Mary nodded but she seemed a little disappointed. Heyes saw and realised suddenly that it was important that she knew he wasn’t going anywhere just yet.


“But er we haven’t talked about it.” He smiled. “So I guess I’ll be here for a little while yet.”


Mary smiled again. “Well I hope so too.” Then covered by adding, “we don’t get too many new residents. It makes a change not to speak to the same old faces.”


Heyes nodded. “Yes it does.” He was thinking of the Kid as he said it.


They walked and talked for a few more minutes then Mary said, “we’re here.”


Heyes stepped up onto the porch and tried the door. It was locked.


“Okay.”


He reached into the inside pocket of his jacket and pulled out his kit. He bent down and peered at the lock for a moment.


“Hmm,” he said.


Straightening up he selected one of his tools then crouched down. After thirty seconds of wiggling or that is what it looked like to Mary, he was opening the door.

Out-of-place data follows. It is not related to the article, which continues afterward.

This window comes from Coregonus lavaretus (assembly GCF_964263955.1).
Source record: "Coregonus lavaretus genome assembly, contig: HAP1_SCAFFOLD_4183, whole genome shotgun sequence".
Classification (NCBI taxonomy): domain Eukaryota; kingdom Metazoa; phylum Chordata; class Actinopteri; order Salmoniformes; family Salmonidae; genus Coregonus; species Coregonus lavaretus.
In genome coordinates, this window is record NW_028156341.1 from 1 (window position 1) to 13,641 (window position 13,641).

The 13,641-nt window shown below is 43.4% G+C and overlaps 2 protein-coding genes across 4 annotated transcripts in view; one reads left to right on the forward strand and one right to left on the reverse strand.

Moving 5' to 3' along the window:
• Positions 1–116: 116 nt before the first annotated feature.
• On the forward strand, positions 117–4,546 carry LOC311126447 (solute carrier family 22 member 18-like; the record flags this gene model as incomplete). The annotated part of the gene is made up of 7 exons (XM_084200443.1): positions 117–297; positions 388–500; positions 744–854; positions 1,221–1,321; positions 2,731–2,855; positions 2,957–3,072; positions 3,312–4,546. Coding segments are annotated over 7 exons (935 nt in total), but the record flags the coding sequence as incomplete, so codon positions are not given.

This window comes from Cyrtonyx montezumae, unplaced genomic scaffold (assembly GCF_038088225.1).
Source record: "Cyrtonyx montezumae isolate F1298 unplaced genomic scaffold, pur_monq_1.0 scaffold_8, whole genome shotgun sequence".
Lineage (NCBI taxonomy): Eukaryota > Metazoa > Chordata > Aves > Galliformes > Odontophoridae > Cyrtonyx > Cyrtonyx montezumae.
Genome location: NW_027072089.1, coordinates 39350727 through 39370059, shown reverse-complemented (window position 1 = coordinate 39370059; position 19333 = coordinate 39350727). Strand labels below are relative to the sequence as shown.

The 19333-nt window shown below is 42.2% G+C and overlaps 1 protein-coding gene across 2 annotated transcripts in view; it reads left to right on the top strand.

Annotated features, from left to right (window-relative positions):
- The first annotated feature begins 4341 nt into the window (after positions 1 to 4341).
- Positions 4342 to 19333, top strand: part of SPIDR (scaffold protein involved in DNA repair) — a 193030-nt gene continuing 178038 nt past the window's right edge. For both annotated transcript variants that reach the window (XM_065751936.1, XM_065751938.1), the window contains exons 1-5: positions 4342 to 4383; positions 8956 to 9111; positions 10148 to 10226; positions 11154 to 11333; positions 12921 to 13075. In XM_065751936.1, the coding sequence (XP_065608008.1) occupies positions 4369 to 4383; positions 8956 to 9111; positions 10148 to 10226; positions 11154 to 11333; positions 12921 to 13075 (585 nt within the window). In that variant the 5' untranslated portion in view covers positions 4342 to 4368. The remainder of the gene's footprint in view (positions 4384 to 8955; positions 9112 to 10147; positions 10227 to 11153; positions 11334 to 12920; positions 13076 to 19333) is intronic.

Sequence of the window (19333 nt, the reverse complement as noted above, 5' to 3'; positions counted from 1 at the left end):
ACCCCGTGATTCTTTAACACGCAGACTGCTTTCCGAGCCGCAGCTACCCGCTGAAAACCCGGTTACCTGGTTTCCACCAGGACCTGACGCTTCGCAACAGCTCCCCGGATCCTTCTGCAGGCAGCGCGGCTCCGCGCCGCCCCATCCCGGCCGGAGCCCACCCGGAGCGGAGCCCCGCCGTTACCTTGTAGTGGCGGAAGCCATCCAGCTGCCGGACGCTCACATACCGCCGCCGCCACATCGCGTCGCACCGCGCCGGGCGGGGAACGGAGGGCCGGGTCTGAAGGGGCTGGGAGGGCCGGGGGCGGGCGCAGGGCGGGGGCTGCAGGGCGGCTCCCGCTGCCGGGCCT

“There you go, ma’am.”


He was already climbing to his feet, tucking the kit away.


Mary blanched and swallowed. “That easy?” She took a deep breath.


He grinned. “Only when you know how.”


He was standing close now. Too close to be entirely respectable.


“Well, thank you Mr Smith. That was most kind of you.” She seemed embarrassed.


“Not at all. Glad I could help.” He looked down at her for a moment, and then cleared his throat.

“Er perhaps we should look around and see if we can find your key. You might of dropped it close by.” He moved off the porch.


“Yes. Yes of course.” Mary seemed flustered again.


As Heyes suspected it wasn’t long before Mary “found” it.


“Oh! Here it is,” she called. She held it up as he came back to her. “Must have fallen out of my pocket. I was rushing this morning. I usually keep it in my purse.”


Heyes took it from her. As he did so, his fingers brushed hers. He wasn’t prepared for the way his stomach suddenly flipped. He glanced at her, cleared his throat and frowned at the key.


“Hmm. Well it’s simple enough. I can cut you a new one at the store.” He handed it back with a smile. “That way you’ll have a spare.”